Black Widow Motorcycle Carrier | Gear Review

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Black Widow Motorcycle Carrier review

Our default mode here at Rider is to ride motorcycles, but every now and then we have no choice but to haul them. Whether we’re dropping off a motorcycle at Jett Tuning for repairs or dyno testing, or schlepping a dirtbike to a riding area, we need a way to carry it. A pickup truck with a ramp and some tie-downs is the easiest method, but I own a Toyota 4Runner SUV with no bed.

Since my 4Runner has a hitch receiver, I ordered Black Widow’s hitch-mount motorcycle carrier, which is compatible with Class III or IV 2-inch receivers. Black Widow offers a range of carriers — singles and doubles for dirtbikes, ones that fold up out of the way, and both standard and heavy-duty versions. I opted for the Heavy Duty Motorcycle Carrier with Aluminum Track, which has a maximum capacity of 600 pounds and retails for $369.99 with free shipping.

The carrier itself weighs 100 pounds, and since my 4Runner has a maximum tongue weight of 500 pounds, I’m limited to carrying motorcycles that weigh 400 pounds or less. I tested the carrier with a 2021 Honda CRF450RL dual-sport, which has a curb weight of 286 pounds. Depending on your vehicle, you may need heavier springs, airbags, or other suspension modifications to accommodate the full weight of the carrier and your motorcycle. Black Widow says its carriers are not recommended for use with hitch adapters or extensions.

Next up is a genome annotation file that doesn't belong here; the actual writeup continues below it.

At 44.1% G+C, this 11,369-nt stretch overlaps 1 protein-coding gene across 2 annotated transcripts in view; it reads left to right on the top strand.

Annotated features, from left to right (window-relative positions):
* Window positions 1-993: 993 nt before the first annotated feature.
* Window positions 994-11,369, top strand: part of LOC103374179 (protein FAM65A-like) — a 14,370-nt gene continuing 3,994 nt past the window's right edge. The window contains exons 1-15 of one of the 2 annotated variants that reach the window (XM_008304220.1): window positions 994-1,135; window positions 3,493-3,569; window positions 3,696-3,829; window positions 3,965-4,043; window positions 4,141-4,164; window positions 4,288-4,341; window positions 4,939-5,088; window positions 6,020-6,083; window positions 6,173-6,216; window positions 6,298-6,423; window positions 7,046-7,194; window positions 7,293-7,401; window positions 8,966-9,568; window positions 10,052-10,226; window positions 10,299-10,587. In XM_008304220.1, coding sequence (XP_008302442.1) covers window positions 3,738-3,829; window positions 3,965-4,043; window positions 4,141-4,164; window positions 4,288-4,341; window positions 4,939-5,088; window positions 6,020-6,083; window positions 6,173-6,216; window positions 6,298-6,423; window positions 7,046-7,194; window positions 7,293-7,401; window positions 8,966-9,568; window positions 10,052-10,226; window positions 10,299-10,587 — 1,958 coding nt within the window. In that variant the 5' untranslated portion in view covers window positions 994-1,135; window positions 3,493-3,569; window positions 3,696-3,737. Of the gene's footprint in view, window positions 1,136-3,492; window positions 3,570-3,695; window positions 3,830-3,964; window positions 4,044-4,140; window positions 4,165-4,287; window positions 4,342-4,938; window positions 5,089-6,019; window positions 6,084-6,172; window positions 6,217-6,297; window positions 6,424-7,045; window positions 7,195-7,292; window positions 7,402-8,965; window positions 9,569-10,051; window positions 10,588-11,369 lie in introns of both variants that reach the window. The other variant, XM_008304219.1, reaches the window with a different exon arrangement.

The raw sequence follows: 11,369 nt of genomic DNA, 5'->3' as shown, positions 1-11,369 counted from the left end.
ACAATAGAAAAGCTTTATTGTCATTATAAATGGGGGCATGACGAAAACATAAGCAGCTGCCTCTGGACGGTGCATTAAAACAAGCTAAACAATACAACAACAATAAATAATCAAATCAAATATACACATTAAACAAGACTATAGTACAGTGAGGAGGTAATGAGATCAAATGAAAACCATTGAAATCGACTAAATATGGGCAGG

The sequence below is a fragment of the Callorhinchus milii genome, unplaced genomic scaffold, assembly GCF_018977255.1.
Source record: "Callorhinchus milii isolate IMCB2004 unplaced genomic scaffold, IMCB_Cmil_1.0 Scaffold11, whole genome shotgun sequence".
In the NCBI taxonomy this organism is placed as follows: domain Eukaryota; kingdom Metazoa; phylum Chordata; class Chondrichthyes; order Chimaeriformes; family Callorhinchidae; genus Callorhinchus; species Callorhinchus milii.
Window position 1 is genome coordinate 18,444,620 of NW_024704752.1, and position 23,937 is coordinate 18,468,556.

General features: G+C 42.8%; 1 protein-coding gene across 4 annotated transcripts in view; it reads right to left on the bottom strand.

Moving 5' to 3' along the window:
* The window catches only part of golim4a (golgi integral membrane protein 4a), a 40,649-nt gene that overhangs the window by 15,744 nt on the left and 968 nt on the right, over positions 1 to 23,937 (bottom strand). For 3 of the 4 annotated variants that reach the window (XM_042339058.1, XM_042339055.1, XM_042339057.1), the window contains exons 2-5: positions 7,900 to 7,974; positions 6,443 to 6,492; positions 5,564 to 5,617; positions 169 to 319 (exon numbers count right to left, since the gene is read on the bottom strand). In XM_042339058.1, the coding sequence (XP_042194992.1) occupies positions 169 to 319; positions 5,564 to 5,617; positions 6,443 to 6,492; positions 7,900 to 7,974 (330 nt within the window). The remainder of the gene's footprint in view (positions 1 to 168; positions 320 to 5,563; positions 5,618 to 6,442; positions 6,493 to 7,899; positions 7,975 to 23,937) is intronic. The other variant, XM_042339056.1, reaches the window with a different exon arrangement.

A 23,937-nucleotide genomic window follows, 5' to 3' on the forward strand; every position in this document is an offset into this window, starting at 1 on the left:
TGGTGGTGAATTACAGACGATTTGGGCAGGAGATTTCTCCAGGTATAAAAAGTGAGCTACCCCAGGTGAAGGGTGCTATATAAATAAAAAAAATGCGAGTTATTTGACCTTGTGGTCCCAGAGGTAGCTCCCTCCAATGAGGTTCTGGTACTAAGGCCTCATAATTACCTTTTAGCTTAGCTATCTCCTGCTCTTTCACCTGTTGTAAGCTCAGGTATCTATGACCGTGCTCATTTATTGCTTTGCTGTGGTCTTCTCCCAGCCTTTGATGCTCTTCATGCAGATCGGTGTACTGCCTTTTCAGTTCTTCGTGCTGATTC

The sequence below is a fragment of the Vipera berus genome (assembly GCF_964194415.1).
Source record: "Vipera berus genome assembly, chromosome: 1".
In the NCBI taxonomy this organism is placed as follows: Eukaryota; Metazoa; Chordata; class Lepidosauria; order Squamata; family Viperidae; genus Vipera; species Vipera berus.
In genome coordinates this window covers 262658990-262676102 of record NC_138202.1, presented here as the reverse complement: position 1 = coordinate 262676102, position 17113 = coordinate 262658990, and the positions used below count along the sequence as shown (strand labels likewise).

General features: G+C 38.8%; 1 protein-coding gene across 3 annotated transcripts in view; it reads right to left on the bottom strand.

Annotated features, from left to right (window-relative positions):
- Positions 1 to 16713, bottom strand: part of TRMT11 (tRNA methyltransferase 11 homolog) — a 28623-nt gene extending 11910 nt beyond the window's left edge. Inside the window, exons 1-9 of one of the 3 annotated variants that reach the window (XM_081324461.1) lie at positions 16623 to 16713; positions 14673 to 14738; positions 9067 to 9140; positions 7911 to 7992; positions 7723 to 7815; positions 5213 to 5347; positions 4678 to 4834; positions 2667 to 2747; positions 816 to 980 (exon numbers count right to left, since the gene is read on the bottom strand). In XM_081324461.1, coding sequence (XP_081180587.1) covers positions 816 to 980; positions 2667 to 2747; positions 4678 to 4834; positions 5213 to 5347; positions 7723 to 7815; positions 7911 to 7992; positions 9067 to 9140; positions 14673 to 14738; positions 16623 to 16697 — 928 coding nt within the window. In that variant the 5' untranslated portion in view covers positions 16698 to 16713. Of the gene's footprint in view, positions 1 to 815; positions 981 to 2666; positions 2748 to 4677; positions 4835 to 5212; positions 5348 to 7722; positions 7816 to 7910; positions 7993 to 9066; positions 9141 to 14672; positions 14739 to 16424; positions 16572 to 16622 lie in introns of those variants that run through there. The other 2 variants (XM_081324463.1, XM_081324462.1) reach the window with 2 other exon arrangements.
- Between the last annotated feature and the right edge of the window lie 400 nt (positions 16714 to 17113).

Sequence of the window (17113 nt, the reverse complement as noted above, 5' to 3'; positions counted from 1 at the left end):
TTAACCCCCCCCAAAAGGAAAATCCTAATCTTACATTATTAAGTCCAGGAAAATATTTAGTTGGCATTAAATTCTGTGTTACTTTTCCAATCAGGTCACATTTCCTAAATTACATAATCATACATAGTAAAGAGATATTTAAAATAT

Black Widow Motorcycle Carrier review

The carrier arrived in a long, heavy cardboard box, and it included all of the hardware and instructions for easy assembly. Picking up the 100-pound carrier and sliding it into the hitch receiver requires some care, as does removing it and carrying it into my garage, where it’s stored leaned up against the wall when not in use. To secure the carrier to the vehicle, Black Widow provides an anti-tilt bracket that can be used with either a hitch pin or pinch bolt (both are provided).

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Most of the carrier is made of steel, but the track (8 x 78 ¾ inches) is made of aluminum. The motorcycle is loaded by pushing it up a steel ramp (72 x 7 ½ inches) and rolling it along the track until the front wheel is secured in the adjustable wheel chock. Depending on the height of your hitch receiver, the track may be high, so it’s helpful to have a spotter while loading. The carrier has crossbars with eye bolts for securing tie-downs to four corners, and during transport, the ramp secures to the crossbars with a pair of wingnuts.

The nearly 400-pound weight of the carrier and CRF450RL caused the rear of the 4Runner to sag somewhat. The added weight was noticeable, so I drove more cautiously, but the bike and carrier remained secure on steep hills and over uneven terrain.

For more information, visit blackwidowpro.com.

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